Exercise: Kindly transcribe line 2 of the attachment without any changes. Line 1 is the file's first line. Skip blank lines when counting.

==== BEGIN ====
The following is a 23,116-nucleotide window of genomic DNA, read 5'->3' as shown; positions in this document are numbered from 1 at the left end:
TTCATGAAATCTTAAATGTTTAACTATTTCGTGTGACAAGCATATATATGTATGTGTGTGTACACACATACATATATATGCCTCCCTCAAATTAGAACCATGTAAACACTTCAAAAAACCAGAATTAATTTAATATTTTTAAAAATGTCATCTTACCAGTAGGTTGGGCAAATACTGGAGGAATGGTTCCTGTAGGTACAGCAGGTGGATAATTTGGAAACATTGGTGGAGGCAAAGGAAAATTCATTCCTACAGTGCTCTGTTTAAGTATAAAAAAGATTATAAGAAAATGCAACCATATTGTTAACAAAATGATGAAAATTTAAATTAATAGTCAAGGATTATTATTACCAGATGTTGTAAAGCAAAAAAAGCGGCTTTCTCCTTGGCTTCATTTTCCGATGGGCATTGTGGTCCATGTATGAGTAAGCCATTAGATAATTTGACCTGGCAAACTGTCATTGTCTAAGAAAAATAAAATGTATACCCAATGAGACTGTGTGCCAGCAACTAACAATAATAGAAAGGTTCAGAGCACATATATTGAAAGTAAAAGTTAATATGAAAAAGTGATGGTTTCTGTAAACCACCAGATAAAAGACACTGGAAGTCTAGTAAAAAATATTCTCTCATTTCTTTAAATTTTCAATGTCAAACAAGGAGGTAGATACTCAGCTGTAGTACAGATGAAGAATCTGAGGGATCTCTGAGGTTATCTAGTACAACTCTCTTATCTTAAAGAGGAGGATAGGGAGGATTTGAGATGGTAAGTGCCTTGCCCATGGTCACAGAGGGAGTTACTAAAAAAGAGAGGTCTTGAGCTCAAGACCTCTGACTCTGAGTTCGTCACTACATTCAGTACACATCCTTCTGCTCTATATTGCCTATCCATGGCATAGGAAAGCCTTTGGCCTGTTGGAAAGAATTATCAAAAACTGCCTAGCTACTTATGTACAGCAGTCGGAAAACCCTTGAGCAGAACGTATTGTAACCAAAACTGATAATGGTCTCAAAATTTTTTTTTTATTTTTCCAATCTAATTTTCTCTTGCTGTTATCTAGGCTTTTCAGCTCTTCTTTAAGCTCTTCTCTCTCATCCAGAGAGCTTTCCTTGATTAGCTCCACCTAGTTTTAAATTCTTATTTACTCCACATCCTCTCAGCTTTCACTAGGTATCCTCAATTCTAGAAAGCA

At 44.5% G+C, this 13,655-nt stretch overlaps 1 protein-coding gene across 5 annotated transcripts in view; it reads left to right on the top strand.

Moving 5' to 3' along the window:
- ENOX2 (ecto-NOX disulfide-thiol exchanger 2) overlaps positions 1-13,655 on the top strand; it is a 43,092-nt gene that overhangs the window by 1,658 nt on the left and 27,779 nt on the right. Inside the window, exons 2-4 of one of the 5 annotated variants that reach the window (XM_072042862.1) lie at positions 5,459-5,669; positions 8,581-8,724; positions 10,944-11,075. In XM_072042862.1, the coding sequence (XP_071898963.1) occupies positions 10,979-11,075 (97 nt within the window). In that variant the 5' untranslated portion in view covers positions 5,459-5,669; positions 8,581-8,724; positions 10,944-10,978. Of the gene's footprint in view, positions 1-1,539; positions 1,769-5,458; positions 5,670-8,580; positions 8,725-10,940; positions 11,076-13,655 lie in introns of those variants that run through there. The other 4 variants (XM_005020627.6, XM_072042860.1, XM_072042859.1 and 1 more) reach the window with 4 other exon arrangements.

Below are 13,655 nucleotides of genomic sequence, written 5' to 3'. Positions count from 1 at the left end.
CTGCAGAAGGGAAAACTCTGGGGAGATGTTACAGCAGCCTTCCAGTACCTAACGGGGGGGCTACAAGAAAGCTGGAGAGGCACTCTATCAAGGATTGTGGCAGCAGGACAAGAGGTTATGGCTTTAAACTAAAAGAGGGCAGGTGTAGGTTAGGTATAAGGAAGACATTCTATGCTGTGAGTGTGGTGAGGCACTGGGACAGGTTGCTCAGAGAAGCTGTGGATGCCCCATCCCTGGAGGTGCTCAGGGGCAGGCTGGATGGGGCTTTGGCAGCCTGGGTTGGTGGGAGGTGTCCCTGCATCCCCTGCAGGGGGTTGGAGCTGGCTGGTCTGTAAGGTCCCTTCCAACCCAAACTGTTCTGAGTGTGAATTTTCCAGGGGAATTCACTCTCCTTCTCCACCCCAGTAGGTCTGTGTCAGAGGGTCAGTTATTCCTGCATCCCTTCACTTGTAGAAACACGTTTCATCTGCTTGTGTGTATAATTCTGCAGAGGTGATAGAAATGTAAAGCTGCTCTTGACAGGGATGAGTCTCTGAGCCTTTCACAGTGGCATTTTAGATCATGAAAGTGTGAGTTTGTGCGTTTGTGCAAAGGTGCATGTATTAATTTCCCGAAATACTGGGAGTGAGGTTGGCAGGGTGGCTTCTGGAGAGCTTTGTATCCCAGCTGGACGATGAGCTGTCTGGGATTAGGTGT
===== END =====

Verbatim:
TTCATGAAATCTTAAATGTTTAACTATTTCGTGTGACAAGCATATATATGTATGTGTGTGTACACACATACATATATATGCCTCCCTCAAATTAGAACCATGTAAACACTTCAAAAAACCAGAATTAATTTAATATTTTTAAAAATGTCATCTTACCAGTAGGTTGGGCAAATACTGGAGGAATGGTTCCTGTAGGTACAGCAGGTGGATAATTTGGAAACATTGGTGGAGGCAAAGGAAAATTCATTCCTACAGTGCTCTGTTTAAGTATAAAAAAGATTATAAGAAAATGCAACCATATTGTTAACAAAATGATGAAAATTTAAATTAATAGTCAAGGATTATTATTACCAGATGTTGTAAAGCAAAAAAAGCGGCTTTCTCCTTGGCTTCATTTTCCGATGGGCATTGTGGTCCATGTATGAGTAAGCCATTAGATAATTTGACCTGGCAAACTGTCATTGTCTAAGAAAAATAAAATGTATACCCAATGAGACTGTGTGCCAGCAACTAACAATAATAGAAAGGTTCAGAGCACATATATTGAAAGTAAAAGTTAATATGAAAAAGTGATGGTTTCTGTAAACCACCAGATAAAAGACACTGGAAGTCTAGTAAAAAATATTCTCTCATTTCTTTAAATTTTCAATGTCAAACAAGGAGGTAGATACTCAGCTGTAGTACAGATGAAGAATCTGAGGGATCTCTGAGGTTATCTAGTACAACTCTCTTATCTTAAAGAGGAGGATAGGGAGGATTTGAGATGGTAAGTGCCTTGCCCATGGTCACAGAGGGAGTTACTAAAAAAGAGAGGTCTTGAGCTCAAGACCTCTGACTCTGAGTTCGTCACTACATTCAGTACACATCCTTCTGCTCTATATTGCCTATCCATGGCATAGGAAAGCCTTTGGCCTGTTGGAAAGAATTATCAAAAACTGCCTAGCTACTTATGTACAGCAGTCGGAAAACCCTTGAGCAGAACGTATTGTAACCAAAACTGATAATGGTCTCAAAATTTTTTTTTTATTTTTCCAATCTAATTTTCTCTTGCTGTTATCTAGGCTTTTCAGCTCTTCTTTAAGCTCTTCTCTCTCATCCAGAGAGCTTTCCTTGATTAGCTCCACCTAGTTTTAAATTCTTATTTACTCCACATCCTCTCAGCTTTCACTAGGTATCCTCAATTCTAGAAAGCA